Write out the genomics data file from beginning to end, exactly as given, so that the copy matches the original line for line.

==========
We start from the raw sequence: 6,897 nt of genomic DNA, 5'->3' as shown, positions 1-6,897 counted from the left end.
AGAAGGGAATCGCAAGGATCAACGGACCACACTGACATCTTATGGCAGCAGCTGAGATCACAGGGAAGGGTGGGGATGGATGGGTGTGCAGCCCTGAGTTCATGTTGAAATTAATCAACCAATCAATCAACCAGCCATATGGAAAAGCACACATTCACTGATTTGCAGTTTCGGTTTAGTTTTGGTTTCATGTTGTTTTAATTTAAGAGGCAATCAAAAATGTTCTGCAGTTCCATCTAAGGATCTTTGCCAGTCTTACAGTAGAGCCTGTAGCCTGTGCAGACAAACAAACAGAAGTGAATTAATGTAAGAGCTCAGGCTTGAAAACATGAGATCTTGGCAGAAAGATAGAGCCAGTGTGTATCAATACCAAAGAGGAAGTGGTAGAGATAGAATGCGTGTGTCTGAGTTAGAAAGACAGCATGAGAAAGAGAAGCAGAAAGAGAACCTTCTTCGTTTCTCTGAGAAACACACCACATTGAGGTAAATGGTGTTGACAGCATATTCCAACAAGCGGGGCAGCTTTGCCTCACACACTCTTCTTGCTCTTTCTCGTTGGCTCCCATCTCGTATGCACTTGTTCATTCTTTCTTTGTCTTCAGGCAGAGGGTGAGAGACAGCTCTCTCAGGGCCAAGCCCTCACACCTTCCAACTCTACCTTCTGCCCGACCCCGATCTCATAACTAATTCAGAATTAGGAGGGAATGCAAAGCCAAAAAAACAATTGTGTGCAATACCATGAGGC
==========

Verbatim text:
We start from the raw sequence: 6,897 nt of genomic DNA, 5'->3' as shown, positions 1-6,897 counted from the left end.
AGAAGGGAATCGCAAGGATCAACGGACCACACTGACATCTTATGGCAGCAGCTGAGATCACAGGGAAGGGTGGGGATGGATGGGTGTGCAGCCCTGAGTTCATGTTGAAATTAATCAACCAATCAATCAACCAGCCATATGGAAAAGCACACATTCACTGATTTGCAGTTTCGGTTTAGTTTTGGTTTCATGTTGTTTTAATTTAAGAGGCAATCAAAAATGTTCTGCAGTTCCATCTAAGGATCTTTGCCAGTCTTACAGTAGAGCCTGTAGCCTGTGCAGACAAACAAACAGAAGTGAATTAATGTAAGAGCTCAGGCTTGAAAACATGAGATCTTGGCAGAAAGATAGAGCCAGTGTGTATCAATACCAAAGAGGAAGTGGTAGAGATAGAATGCGTGTGTCTGAGTTAGAAAGACAGCATGAGAAAGAGAAGCAGAAAGAGAACCTTCTTCGTTTCTCTGAGAAACACACCACATTGAGGTAAATGGTGTTGACAGCATATTCCAACAAGCGGGGCAGCTTTGCCTCACACACTCTTCTTGCTCTTTCTCGTTGGCTCCCATCTCGTATGCACTTGTTCATTCTTTCTTTGTCTTCAGGCAGAGGGTGAGAGACAGCTCTCTCAGGGCCAAGCCCTCACACCTTCCAACTCTACCTTCTGCCCGACCCCGATCTCATAACTAATTCAGAATTAGGAGGGAATGCAAAGCCAAAAAAACAATTGTGTGCAATACCATGAGGC